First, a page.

Apple Music vs Pandora

Information verified correct on December 4th, 2016

Unexpectedkindness is themost (1)

How does Apple’s new streaming service stack up against streaming veteran Pandora?

Pandora has long been the (paid) music streaming service with the most users (81.5 million users worldwide), and with good reason.

When compared against competitors, Pandora are clearly inferior, but they did get a huge head start, launching their radio streaming service in 2005 — a full three years before Spotify threw their hat in the ring.

However, with the launch of Apple Music imminent, many users are weighing up their options. Let’s take a look at the two services side-by-side.

Pandora Radio from Apple

Get unlimited streaming of Australia's freshest tracks for free with Australia's premium Internet radio service, Pandora. This streaming service wakes you up and sends you to sleep to your favourite tracks by creating huge playlists based off your preferences.

View details
 pandora2it
Free Trial1-week3-month
Quality192kbps256kbps
Library~1,000,000>30,000,000
Extras
  • Alarm Clock
  • Sleep Timer
  • Beats1
  • LiveSiri
  • Integration
  • Offline Listening
Free Tier
  • Ad-supported
  • Limited skips per day
  • Access with Apple ID
  • View and follow artists on Connect
  • Limited skips
Premium
Inclusions
  • Ad-free
  • “More skips”
  • Play and save
  • Like Connect
  • Content and radio songs
Price$6.50 AUD$11.99 AUD

Do they offer free trials?

Pandora’s premium service has a 1-week trial available. During that week, you can experience the best features Pandora has to offer before deciding whether you want to sign up. One week seems like a fair amount of time, but Apple Music is trumping that with an epic 3-month trial for their paid services.

Supposedly, the tactic is giving users 3 months to get comfortable with the service — and by the time payment rolls around, you’ll be so acclimatised to the service that $11.99 AUD won’t seem all that bad.

Which offers better quality?

Unfortunately, quality is where Pandora loses big points. It’s free service runs an abysmal 64k AAC+ bit rate, but hey, it’s free right? It’s Pandora’s paid service that’s the real let down. The premium version, Pandora One, streams radio music at 192 kbps. It might not seem like much of a downgrade for average listeners, but for the musos out there, the $5.50 upgrade to Apple Music’s 256kbps stream would be well worth it.

WRITING 101 (1)

Wake up

Who offers better features?

This one’s a no-brainer — Apple is clearly going all out with features in a bid to win the streaming war. With the ever-helpful Siri acting as your virtual tour guide throughout the annals of music history and big-name DJs spinning tracks 24/7, you’ll have plenty to keep you occupied when Apple Music launches.

And, Pandora? Yeah, sure, Pandora has features. There’s a Sleep Timer, so you can drift off to the tune of your favourite tracks and an Alarm Clock to wake you up again.

What does each service cost?

When Apple announced pricing for Apple Music at the Apple Worldwide Developers Conference (WWDC), many Australian’s were excited by the $9.99 price tag. Alas, we Australian’s should know that wouldn’t be the case when the service hits our shores. The local pricing for single users will be $11.99 per month and around $17.50 for the family plan.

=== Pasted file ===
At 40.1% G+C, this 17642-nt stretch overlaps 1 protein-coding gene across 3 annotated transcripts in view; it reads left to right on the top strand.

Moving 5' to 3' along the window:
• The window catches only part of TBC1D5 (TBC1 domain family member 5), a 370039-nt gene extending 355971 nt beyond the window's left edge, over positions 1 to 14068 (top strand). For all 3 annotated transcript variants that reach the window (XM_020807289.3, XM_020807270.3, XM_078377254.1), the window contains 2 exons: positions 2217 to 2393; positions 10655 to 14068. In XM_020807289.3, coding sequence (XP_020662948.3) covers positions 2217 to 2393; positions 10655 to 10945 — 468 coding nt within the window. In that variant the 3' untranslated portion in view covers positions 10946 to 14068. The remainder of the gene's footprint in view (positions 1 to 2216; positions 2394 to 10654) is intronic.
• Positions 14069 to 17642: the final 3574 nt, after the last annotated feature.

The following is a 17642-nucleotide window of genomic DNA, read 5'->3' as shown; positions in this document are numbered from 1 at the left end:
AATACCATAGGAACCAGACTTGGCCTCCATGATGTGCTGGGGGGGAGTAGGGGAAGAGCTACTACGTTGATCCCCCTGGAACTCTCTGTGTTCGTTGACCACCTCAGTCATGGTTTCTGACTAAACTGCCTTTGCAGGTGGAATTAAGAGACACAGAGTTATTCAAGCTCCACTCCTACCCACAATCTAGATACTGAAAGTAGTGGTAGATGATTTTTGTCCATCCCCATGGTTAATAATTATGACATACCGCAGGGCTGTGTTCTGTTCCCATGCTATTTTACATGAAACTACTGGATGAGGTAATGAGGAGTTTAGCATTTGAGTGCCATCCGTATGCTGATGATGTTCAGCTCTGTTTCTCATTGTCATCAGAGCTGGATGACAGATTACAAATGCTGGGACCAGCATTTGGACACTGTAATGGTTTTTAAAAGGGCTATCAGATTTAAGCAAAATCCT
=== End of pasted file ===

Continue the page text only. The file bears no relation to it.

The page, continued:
Meanwhile, Pandora remains the cheapest paid streaming service in Australia at $6.50 per month.

Who has more content?

Again, this one might be obvious, but Apple is drawing upon their many healthy partnerships with major and indie labels to bolster quite the collection before release. Apple Music is expected to launch with over 30 million songs in its catalogue (roughly the same as Spotify). Pandora’s humble library still sits at about 1 million tracks.

Apple Music vs Pandora: Our verdict

Considering Pandora's long-standing, unshakeable subscriber base, it's hard to imagine Apple having a significant impact on the battle-hardened Pandora. But with Apple offering Beats1 Live Radio for free on their new service (with the added attraction of top DJs like Zane Lowe behind the wheel), it looks like Apple Music is aiming to beat Pandora at it's own game.

Just as Apple Music has targeted Spotify by matching their pricing, they are also setting their sights on competing with Pandora's free radio service with Beats1 Live. Only time will tell which service reigns supreme, but it looks like Apple Music's free features will have existing Pandora Radio users weighing up their options.

Was this content helpful to you? No  Yes

Related Posts

Ask a Question

You are about to post a question on finder.com.au

  • Do not enter personal information (eg. surname, phone number, bank details) as your question will be made public
  • finder.com.au is a financial comparison and information service, not a bank or product provider
  • We cannot provide you with personal advice or recommendations
  • Your answer might already be waiting – check previous questions below to see if yours has already been asked

Disclaimer: At finder.com.au we provide factual information and general advice. Before you make any decision about a product read the Product Disclosure Statement and consider your own circumstances to decide whether it is appropriate for you.
Rates and fees mentioned in comments are correct at the time of publication.
By submitting this question you agree to the finder.com.au privacy policy, receive follow up emails related to finder.com.au and to create a user account where further replies to your questions will be sent.

Ask a question
feedback